Given that we live in the digital age, with photos and videos much easier than ever, many people might wonder what a professional portrait painting can do that their own machine-made images can’t. There can be a richness of characterization as well as of the physical application of paint. The color choices made by Sargent and the way he depicted light and shadow differ from those made by Monet and both differ from those made by Degas and so on. Those who don’t feel the sensuality of the brushstroke, the texture of depicted objects, and the light may see these things if they spend some time looking and thinking. It is an experience I recommend most highly.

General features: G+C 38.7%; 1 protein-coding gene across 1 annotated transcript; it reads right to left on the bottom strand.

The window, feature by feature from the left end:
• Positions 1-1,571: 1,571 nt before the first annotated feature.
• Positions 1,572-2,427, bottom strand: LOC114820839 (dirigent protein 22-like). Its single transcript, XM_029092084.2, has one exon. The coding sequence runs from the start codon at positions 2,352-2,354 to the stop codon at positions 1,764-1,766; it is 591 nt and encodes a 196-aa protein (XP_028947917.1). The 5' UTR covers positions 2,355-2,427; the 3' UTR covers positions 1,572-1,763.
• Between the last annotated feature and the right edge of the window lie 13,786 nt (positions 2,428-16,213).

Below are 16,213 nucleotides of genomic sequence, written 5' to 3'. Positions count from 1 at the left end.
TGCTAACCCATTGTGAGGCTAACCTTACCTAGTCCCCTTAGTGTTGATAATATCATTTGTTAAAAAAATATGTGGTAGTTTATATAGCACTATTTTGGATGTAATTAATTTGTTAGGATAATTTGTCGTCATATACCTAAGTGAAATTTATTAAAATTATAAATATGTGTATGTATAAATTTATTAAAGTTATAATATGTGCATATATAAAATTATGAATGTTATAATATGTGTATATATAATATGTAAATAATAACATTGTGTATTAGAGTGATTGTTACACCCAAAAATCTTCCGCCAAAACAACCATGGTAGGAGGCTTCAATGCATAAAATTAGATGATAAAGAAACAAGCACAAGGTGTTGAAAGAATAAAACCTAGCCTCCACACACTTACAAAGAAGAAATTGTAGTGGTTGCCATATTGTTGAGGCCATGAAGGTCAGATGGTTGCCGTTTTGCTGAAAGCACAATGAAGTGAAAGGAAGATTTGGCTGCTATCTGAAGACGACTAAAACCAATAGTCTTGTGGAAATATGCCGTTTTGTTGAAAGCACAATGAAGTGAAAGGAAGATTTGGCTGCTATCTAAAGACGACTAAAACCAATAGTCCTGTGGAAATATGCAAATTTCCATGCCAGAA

Reprinted courtesy of RiverJournal Inc. and RiverJournalOnline.com. Tel. 914-631-7021.